Sous Vide Leg of Lamb with Rosemary and Garlic
Perfectly cooked every time with tons of flavor make this recipe a lamb lovers dream
What makes this sous vide leg of lamb recipe so delicious is how the long cooking time and low temperature gives the roast time to develop its flavor while giving it a soft, supple texture.
If you love the bright herb flavors from rosemary and thyme and lamb so tender you can almost cut it with a fork this recipe is for you.
In this Piece
How to Sous Vide a Roast
This is the type of recipe where sous vide stands out as a cooking method, creating a dish that would be almost impossible to make using other techniques.
One big advantage to cooking roasts sous vide is how it locks the juices and flavors in while cooking it long enough to break down the connective tissue in the roast, making it unbelievably tender and juicy. If you’re new to sous vide or would like to learn more read our guide to getting started.
We recommend using a boneless roast in the 3 to 5 pound range that has been butterflied, which is how we usually see them in grocery stores and butcher shops. Butterflying a leg of lamb is pretty easy to do if you’re good with a knife; it’s also something most butchers are happy to do for you.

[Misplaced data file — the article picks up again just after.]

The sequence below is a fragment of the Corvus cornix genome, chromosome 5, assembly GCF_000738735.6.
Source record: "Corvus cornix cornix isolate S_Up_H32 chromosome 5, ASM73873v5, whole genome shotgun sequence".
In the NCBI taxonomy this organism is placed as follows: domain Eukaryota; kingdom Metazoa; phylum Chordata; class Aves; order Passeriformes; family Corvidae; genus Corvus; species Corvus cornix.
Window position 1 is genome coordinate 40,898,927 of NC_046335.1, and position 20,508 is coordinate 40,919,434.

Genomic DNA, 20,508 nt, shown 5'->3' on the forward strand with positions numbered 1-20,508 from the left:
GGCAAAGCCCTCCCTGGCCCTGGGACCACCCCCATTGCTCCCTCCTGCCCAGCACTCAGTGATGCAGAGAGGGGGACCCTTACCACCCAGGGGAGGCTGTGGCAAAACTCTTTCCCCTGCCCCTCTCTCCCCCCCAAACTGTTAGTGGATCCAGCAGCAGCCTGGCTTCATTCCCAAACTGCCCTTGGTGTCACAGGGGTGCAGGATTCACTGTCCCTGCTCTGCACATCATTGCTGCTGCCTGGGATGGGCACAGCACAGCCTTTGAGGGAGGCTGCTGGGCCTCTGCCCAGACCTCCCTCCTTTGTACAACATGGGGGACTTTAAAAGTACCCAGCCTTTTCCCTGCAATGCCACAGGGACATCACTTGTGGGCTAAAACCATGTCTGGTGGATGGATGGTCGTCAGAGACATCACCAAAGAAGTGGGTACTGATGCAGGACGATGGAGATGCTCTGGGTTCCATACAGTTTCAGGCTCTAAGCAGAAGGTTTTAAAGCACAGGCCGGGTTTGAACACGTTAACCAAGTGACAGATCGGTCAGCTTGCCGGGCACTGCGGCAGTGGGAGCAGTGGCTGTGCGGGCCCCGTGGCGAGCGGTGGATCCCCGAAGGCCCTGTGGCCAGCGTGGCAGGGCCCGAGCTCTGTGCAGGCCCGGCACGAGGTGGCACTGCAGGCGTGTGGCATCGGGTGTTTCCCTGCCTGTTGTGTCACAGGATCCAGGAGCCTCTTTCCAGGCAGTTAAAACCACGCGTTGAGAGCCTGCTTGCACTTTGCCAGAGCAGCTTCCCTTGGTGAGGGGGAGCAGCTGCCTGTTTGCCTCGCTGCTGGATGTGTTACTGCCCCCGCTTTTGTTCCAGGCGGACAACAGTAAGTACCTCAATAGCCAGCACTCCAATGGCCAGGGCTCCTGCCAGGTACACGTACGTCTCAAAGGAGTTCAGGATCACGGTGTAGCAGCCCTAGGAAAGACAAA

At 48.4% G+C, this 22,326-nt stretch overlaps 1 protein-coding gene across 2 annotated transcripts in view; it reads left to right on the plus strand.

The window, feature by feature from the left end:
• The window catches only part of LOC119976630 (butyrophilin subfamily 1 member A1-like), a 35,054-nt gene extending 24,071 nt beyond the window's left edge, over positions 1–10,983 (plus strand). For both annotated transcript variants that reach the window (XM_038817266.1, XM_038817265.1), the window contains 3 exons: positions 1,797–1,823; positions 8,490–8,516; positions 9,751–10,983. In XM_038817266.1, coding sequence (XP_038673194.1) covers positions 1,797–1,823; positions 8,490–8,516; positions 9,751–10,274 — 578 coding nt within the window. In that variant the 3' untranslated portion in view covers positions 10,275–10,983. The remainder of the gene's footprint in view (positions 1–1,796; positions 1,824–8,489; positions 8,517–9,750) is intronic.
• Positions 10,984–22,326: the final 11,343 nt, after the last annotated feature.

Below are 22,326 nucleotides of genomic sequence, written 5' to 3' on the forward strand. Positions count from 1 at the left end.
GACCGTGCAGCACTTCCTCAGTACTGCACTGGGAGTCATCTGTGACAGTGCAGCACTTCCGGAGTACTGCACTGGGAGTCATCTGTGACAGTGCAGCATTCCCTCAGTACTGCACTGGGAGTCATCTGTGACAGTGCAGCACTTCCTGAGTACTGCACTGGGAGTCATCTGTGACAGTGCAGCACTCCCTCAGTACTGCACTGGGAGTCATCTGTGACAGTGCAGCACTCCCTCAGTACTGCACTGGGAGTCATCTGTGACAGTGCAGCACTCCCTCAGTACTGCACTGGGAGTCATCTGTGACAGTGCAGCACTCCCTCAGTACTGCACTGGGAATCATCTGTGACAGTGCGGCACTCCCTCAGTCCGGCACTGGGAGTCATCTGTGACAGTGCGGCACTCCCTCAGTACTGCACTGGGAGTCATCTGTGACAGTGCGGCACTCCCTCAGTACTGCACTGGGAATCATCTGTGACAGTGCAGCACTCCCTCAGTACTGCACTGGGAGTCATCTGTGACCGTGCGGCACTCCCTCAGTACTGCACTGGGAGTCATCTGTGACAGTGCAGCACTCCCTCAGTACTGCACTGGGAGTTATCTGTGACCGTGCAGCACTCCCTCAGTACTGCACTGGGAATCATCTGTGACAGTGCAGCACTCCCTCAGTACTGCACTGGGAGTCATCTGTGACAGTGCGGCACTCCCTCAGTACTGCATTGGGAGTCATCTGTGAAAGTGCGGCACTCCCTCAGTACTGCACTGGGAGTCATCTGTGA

The advantage to using a boneless vs. bone-in leg is boneless allows you to spread the herbs on the inside of the leg, flavoring the whole thing instead of just the outside, while also making it easier to slice at the end creating a beautiful presentation.
The herb mixture in this recipe gets its Mediterranean flavors from the rosemary, thyme, and garlic. To deepen the lamb’s flavors and bring some contrast to the brightness of the herbs, we add a touch of smoked paprika.
Once the herb mixture has been spread on the lamb, you have the choice of rolling the leg up and trussing it or cooking it as one long piece. If the lamb is being served as a roast, we recommend trussing it, that way it comes to the table looking like a roast. The spiral of herbs in the center looks stunning and makes the dish look harder to make than it is.